Saturday, February 06, 2021

Five Christopher Plummer performances worthy of your attention.

The actor Christopher Plummer has died at the age of 91. He was a talented and versatile actor, often to be seen in the 1960s and 1970s in second-lead roles, yet never quite becoming the enormous star that he deserved to be. Here are five of my favourite performances.

The Fall of the Roman Empire (1964)

Immediately before he was lovable Austrian Georg von Trapp, Plummer played this very different figure in Anthony Mann's epic movie, his first big-screen appearance in six years (though he had built up a formidable reputation as a stage and television actor). Whilst thoughtful, the movie is too long. But Plummer's performance. atypical for him, is commandinga mercurial, complex psychopath. I am undecided as to whether I prefer Plummer's Commodus to that of Joaquin Phoenix in Gladiator. The movie was a massive box-office flop, and so did nothing for his career. Fortunately the singing von Trapps came to his rescue.

Battle of Britain (1969) 

I confess that I always have and always will love Battle of Britain. Plummer plays no-nonsense Squadron Leader Colin Harvey, one of four roles, along with Robert Shaw's unnamed Squadron Leader, Laurence Olivier's Air Marshal Sir Hugh Dowding and Trevor Howard's Air Vice-Marshall Keith Park, that give the movie its spine. Plummer also has to carry the main romantic subplot, as the pressures of the battle tear apart his marriage to Susannah York's Maggie. I don't know for certain, but I presume Plummer's is the role originally earmarked for Michael Caine, before scheduling conflicts forced him to take a smaller part. A testament to Plummer's success is that it's very hard to imagine Caine in the role. Instead, we end up wishing there was more Plummer.

Waterloo (1970)

Another sprawling epic, Sergei Bondarchuk brings Russian sensibilities to the multi-star war movie, and the result is all the better for it, in my view. Plummer is second lead again, as the Duke of Wellington, and he doesn't appear on screen until nearly forty minutes have passed. But once he strolls through into the Duchess of Richmond's ball, he absolutely steals the movie from Rod Steiger's Napoleon. No-one has encapsulated the essence of the Iron Duke the way Plummer does here. (Stephen Fry's Wellington is a great tour de force, but an entirely different approach.) Plummer's finest performance.

The Return of the Pink Panther (1975)

It's a brave man who steps into the shoes of David Niven, but this is precisely what Plummer does here, as retired gentleman thief Sir Charles Litton. Blake Edwards' '70s Panther movies are messy, and in some ways the best one can say about Return is that it's the least messy, but it does boast two great performances, from Catherine Schell as Lady Litton, and from Plummer. Plummer eschews any impersonation of Niven, and instead plays Litton as if he is a version of the Saintand not Roger Moore's Simon Templar, but Leslie Charteris'. Why did no-one ever let him play that role for real?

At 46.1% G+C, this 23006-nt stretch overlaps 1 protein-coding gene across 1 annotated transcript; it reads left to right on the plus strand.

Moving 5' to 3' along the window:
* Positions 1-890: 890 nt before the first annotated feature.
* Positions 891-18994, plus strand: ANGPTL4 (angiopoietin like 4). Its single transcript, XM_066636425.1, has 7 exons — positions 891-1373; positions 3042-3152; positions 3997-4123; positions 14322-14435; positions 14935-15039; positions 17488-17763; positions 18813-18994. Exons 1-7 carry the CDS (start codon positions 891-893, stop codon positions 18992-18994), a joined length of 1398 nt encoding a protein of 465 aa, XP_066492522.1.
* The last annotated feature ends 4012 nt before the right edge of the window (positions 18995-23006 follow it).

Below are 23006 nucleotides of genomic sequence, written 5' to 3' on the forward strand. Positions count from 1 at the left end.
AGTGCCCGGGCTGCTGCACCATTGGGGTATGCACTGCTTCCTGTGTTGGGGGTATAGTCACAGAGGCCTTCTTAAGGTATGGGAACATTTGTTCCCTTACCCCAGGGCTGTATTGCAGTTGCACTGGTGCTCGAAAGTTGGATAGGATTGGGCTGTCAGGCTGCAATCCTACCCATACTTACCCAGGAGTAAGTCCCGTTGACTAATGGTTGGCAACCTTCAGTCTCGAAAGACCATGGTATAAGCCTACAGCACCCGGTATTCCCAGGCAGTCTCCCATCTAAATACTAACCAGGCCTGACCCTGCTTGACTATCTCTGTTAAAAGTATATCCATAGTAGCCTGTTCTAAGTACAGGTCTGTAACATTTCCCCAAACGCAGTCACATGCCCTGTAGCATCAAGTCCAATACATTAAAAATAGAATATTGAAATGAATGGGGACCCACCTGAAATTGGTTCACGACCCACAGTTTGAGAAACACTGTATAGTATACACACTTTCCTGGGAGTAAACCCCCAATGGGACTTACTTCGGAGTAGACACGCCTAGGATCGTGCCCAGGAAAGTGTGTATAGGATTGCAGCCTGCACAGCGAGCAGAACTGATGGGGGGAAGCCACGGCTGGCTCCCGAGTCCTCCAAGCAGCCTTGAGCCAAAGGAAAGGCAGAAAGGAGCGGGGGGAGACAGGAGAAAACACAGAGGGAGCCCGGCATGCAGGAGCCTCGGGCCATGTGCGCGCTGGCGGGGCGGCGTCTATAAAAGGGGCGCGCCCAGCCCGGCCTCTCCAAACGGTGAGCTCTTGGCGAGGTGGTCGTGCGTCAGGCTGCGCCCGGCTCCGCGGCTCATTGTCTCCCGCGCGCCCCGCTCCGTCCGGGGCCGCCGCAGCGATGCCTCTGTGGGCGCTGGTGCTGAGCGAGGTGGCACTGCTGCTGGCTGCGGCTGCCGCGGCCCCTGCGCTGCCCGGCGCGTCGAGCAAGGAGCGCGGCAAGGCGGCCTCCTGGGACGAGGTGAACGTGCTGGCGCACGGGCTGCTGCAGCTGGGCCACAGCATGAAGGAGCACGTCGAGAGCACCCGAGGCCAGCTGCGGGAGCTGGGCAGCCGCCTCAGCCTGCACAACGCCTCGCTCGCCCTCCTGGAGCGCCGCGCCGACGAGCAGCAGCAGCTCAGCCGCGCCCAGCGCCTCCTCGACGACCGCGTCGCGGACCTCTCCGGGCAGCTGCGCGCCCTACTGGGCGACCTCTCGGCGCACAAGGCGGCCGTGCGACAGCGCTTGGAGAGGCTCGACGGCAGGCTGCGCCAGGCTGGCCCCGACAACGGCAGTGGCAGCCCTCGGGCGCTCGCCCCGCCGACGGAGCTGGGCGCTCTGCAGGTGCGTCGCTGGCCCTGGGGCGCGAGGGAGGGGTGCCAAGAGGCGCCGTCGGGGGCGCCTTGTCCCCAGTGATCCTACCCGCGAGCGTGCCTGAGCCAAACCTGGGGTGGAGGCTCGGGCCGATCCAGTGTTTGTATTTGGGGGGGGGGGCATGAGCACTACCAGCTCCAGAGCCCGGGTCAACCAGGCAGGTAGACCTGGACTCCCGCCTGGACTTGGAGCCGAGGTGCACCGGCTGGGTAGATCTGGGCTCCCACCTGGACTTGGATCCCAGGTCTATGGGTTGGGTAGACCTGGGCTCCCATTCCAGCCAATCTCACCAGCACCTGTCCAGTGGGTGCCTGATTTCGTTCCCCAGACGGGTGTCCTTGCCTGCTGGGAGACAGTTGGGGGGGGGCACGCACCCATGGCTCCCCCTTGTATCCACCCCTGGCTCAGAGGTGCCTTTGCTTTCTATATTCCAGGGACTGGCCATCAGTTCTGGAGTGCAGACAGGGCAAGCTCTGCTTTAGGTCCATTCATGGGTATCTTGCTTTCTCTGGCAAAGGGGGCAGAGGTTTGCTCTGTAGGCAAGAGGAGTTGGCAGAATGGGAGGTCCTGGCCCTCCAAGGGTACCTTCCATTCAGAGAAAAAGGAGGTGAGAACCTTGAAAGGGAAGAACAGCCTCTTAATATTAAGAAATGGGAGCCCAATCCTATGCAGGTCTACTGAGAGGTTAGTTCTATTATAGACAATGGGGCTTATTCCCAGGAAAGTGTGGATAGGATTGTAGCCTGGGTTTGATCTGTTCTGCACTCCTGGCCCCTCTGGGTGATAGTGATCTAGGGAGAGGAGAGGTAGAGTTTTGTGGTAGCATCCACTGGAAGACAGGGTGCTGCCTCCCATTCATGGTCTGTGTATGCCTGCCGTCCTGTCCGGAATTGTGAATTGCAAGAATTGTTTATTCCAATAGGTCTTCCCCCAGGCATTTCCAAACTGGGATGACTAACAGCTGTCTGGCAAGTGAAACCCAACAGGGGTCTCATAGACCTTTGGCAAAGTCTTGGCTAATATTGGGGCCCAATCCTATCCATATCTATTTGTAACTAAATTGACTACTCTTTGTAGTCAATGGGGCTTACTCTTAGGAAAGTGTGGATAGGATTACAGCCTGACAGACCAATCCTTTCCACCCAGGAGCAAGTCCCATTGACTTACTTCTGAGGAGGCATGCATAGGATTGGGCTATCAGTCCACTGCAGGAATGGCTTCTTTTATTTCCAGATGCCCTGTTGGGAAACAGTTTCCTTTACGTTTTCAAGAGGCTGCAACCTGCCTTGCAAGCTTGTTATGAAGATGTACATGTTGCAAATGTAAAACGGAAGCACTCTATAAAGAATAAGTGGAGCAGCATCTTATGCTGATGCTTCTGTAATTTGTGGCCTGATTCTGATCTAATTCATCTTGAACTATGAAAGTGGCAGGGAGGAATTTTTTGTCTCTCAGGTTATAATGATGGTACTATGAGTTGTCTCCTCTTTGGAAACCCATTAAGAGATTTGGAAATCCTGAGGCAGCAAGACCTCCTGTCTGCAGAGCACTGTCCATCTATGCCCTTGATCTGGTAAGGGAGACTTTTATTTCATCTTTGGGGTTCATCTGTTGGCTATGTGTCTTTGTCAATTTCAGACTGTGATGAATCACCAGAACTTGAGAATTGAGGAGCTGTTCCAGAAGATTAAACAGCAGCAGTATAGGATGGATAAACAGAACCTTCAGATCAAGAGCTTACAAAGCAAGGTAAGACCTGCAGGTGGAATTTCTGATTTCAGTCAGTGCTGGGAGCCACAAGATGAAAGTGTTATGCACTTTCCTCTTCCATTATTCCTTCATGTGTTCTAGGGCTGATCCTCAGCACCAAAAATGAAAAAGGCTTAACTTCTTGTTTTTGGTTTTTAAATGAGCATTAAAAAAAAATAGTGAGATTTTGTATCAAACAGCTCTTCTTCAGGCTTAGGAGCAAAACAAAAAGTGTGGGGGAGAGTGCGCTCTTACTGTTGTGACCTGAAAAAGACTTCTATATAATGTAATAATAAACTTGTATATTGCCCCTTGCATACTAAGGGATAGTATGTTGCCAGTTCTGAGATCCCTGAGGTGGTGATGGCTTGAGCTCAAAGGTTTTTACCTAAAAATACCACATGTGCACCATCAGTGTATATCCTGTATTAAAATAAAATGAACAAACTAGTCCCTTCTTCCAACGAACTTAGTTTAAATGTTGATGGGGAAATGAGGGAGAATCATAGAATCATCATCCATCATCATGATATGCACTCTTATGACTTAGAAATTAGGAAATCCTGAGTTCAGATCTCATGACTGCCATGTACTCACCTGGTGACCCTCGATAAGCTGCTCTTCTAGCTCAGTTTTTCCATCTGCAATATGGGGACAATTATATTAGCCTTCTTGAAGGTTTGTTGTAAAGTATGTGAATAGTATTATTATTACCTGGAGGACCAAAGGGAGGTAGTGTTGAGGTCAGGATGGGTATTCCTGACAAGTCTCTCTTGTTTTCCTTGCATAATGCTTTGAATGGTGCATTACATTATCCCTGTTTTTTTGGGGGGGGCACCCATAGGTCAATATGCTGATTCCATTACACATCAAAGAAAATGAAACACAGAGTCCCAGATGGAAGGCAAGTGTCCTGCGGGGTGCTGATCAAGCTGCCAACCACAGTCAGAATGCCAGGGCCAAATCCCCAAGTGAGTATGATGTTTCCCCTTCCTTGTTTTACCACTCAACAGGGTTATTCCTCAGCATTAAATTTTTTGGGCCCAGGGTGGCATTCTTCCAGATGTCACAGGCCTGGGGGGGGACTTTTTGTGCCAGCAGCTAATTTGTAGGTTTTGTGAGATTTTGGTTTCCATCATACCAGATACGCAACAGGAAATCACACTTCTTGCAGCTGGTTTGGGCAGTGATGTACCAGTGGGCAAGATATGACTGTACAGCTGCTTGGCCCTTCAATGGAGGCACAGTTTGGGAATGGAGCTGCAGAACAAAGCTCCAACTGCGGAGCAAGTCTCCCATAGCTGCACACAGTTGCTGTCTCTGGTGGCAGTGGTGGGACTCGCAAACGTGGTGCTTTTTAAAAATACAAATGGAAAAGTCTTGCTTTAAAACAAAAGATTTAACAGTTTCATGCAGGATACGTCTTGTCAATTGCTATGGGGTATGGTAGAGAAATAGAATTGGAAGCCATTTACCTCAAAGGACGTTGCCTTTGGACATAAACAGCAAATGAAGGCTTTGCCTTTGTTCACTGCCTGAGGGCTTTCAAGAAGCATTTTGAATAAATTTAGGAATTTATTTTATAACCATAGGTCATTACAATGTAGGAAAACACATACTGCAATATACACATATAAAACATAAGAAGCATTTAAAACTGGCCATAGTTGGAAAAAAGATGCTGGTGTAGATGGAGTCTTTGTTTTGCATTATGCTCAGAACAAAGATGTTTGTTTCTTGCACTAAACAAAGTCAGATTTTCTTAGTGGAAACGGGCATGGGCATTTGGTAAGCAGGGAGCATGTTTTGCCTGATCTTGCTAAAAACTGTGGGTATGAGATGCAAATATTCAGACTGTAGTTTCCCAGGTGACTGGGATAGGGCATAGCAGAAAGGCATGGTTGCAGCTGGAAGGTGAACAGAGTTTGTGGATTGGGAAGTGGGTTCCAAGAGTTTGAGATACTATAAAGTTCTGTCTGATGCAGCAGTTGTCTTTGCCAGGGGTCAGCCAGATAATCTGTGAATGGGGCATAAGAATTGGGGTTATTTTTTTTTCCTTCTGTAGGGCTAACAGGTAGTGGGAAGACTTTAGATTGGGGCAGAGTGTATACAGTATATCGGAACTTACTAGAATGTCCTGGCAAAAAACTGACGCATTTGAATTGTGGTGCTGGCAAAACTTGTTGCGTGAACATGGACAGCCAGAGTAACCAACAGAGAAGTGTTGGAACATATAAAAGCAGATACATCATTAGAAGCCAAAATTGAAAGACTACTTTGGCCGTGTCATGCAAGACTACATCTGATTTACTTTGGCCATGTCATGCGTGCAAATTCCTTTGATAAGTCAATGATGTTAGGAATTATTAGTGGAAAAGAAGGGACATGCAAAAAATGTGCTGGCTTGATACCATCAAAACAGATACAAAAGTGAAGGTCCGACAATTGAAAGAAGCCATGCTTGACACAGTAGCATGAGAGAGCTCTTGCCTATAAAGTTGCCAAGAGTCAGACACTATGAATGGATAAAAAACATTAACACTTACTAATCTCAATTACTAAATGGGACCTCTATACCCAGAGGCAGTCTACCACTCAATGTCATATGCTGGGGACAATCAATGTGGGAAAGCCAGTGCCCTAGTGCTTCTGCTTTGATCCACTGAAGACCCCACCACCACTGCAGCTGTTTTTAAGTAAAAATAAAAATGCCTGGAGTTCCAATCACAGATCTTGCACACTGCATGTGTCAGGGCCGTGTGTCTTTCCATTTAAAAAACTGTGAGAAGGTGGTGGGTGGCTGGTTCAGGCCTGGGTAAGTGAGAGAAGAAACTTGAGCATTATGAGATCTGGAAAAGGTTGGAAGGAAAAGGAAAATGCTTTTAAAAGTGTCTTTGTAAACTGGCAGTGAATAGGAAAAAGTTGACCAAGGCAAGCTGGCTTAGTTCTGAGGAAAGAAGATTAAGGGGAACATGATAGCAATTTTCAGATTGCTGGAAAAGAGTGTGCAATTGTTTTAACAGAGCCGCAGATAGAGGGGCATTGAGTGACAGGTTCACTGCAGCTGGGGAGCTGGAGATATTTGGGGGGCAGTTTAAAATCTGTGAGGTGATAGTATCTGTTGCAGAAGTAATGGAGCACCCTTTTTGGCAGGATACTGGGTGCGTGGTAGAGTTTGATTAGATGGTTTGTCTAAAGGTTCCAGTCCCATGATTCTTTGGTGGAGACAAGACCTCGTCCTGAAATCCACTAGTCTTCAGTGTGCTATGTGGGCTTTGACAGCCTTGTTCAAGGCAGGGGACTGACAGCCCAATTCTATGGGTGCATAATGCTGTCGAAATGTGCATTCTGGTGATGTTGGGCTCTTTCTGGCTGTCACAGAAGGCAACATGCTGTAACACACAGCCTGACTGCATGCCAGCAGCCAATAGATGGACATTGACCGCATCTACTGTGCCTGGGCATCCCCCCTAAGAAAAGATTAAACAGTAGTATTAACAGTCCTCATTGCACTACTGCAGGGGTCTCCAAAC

Murder by Decree (1979)

Plummer's second go at Holmes has him investigating the Jack the Ripper murders, with a plot drawn from Stephen Knight's Jack the Ripper: The Final Solution. In my view, it's a lesser entry in the Holmes canon. James Mason's Watson seems too old for Plummer's Holmes, though Frank Finlay's Lestrade is perfect. In the pantheon of Holmes portrayals, i wouldn't place Plummer with the greats, Rathbone, Cushing, or Brett. But he's up there with other interesting interpretations such as Nicol Williamson and Robert Stephens, and far above the 'could you nots' of the likes of Richard Roxburgh and Rupert Everett. (I omit Douglas Wilmer from the greats only because I have not seen enough of his work in the role, and leave out Benedict Cumberbatch and Jonny Lee Miller because, for all the merits of their performances, neither is really playing Conan Doyle's detective.)

Honourable mentions go to Plummer's role as Rudyard Kipling in The Man Who Would Be King (1975), in which he's easily overlooked, as he's not in it very much, and the movie is so dominated by Connery and Caine; and from his 70s and 80s, when he developed a fine line in character parts, his Doctor Parnassus in Terry Gilliam's flawed but interesting The Imaginarium of Doctor Parnassus. Indeed, I can't remember seeing a performance by Plummer that was actively bad, which is more than I can say of a lot of actors. Even in Star Trek VI, where he is unapologetically chewing the scenery, he gives us a better class of chewing the scenery.


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